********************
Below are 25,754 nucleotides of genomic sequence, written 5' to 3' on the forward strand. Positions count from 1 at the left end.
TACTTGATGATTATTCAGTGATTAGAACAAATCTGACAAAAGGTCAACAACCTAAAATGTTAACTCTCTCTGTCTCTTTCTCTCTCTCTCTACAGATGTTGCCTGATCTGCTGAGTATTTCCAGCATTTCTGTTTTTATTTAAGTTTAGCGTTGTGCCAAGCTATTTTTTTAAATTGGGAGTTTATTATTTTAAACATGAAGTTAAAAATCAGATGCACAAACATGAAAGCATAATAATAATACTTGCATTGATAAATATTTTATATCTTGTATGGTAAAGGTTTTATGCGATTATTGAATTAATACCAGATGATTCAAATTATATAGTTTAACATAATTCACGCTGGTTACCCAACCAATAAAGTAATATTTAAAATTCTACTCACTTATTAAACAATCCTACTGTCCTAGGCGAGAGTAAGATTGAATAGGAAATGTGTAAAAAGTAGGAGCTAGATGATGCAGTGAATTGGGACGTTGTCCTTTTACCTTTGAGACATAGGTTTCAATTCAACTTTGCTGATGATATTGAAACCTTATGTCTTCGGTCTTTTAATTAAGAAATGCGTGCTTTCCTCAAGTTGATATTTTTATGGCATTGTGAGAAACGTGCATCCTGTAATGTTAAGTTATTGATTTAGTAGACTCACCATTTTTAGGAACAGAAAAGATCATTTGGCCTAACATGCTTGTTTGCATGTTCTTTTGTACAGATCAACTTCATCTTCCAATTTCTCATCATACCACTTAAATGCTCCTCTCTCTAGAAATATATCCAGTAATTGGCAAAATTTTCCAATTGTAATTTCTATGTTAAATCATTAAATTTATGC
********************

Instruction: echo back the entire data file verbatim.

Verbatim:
Below are 25,754 nucleotides of genomic sequence, written 5' to 3' on the forward strand. Positions count from 1 at the left end.
TACTTGATGATTATTCAGTGATTAGAACAAATCTGACAAAAGGTCAACAACCTAAAATGTTAACTCTCTCTGTCTCTTTCTCTCTCTCTCTACAGATGTTGCCTGATCTGCTGAGTATTTCCAGCATTTCTGTTTTTATTTAAGTTTAGCGTTGTGCCAAGCTATTTTTTTAAATTGGGAGTTTATTATTTTAAACATGAAGTTAAAAATCAGATGCACAAACATGAAAGCATAATAATAATACTTGCATTGATAAATATTTTATATCTTGTATGGTAAAGGTTTTATGCGATTATTGAATTAATACCAGATGATTCAAATTATATAGTTTAACATAATTCACGCTGGTTACCCAACCAATAAAGTAATATTTAAAATTCTACTCACTTATTAAACAATCCTACTGTCCTAGGCGAGAGTAAGATTGAATAGGAAATGTGTAAAAAGTAGGAGCTAGATGATGCAGTGAATTGGGACGTTGTCCTTTTACCTTTGAGACATAGGTTTCAATTCAACTTTGCTGATGATATTGAAACCTTATGTCTTCGGTCTTTTAATTAAGAAATGCGTGCTTTCCTCAAGTTGATATTTTTATGGCATTGTGAGAAACGTGCATCCTGTAATGTTAAGTTATTGATTTAGTAGACTCACCATTTTTAGGAACAGAAAAGATCATTTGGCCTAACATGCTTGTTTGCATGTTCTTTTGTACAGATCAACTTCATCTTCCAATTTCTCATCATACCACTTAAATGCTCCTCTCTCTAGAAATATATCCAGTAATTGGCAAAATTTTCCAATTGTAATTTCTATGTTAAATCATTAAATTTATGC